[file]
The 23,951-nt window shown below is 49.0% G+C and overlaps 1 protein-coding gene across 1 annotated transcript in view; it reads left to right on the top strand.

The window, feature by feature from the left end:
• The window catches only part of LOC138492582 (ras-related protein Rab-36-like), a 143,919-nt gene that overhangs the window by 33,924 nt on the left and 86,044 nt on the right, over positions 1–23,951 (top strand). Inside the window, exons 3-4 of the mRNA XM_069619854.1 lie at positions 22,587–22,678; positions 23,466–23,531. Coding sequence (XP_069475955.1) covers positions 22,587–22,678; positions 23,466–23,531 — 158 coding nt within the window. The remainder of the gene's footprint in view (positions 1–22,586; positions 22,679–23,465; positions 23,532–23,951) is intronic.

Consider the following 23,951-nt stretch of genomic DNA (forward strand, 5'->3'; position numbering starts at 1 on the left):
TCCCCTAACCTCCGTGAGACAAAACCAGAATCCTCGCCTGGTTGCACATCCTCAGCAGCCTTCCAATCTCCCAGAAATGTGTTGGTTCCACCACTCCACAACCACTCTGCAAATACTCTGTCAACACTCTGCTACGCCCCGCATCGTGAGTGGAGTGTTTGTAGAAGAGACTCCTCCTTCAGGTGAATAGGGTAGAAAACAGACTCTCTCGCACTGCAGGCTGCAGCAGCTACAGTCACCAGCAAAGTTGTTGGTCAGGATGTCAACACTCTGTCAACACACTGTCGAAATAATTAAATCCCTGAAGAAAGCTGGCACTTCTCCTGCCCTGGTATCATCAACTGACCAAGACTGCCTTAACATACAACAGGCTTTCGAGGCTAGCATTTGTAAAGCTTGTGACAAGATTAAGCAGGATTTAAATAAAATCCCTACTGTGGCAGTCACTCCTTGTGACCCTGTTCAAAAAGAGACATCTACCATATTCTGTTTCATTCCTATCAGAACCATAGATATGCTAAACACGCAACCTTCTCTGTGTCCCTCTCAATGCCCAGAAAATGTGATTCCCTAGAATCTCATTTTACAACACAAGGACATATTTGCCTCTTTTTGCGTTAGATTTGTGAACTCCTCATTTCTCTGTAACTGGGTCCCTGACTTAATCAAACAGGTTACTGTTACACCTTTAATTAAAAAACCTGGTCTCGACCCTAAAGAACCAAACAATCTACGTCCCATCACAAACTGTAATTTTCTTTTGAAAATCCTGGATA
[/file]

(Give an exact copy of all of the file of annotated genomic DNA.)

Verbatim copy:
The 23,951-nt window shown below is 49.0% G+C and overlaps 1 protein-coding gene across 1 annotated transcript in view; it reads left to right on the top strand.

The window, feature by feature from the left end:
• The window catches only part of LOC138492582 (ras-related protein Rab-36-like), a 143,919-nt gene that overhangs the window by 33,924 nt on the left and 86,044 nt on the right, over positions 1–23,951 (top strand). Inside the window, exons 3-4 of the mRNA XM_069619854.1 lie at positions 22,587–22,678; positions 23,466–23,531. Coding sequence (XP_069475955.1) covers positions 22,587–22,678; positions 23,466–23,531 — 158 coding nt within the window. The remainder of the gene's footprint in view (positions 1–22,586; positions 22,679–23,465; positions 23,532–23,951) is intronic.

Consider the following 23,951-nt stretch of genomic DNA (forward strand, 5'->3'; position numbering starts at 1 on the left):
TCCCCTAACCTCCGTGAGACAAAACCAGAATCCTCGCCTGGTTGCACATCCTCAGCAGCCTTCCAATCTCCCAGAAATGTGTTGGTTCCACCACTCCACAACCACTCTGCAAATACTCTGTCAACACTCTGCTACGCCCCGCATCGTGAGTGGAGTGTTTGTAGAAGAGACTCCTCCTTCAGGTGAATAGGGTAGAAAACAGACTCTCTCGCACTGCAGGCTGCAGCAGCTACAGTCACCAGCAAAGTTGTTGGTCAGGATGTCAACACTCTGTCAACACACTGTCGAAATAATTAAATCCCTGAAGAAAGCTGGCACTTCTCCTGCCCTGGTATCATCAACTGACCAAGACTGCCTTAACATACAACAGGCTTTCGAGGCTAGCATTTGTAAAGCTTGTGACAAGATTAAGCAGGATTTAAATAAAATCCCTACTGTGGCAGTCACTCCTTGTGACCCTGTTCAAAAAGAGACATCTACCATATTCTGTTTCATTCCTATCAGAACCATAGATATGCTAAACACGCAACCTTCTCTGTGTCCCTCTCAATGCCCAGAAAATGTGATTCCCTAGAATCTCATTTTACAACACAAGGACATATTTGCCTCTTTTTGCGTTAGATTTGTGAACTCCTCATTTCTCTGTAACTGGGTCCCTGACTTAATCAAACAGGTTACTGTTACACCTTTAATTAAAAAACCTGGTCTCGACCCTAAAGAACCAAACAATCTACGTCCCATCACAAACTGTAATTTTCTTTTGAAAATCCTGGATA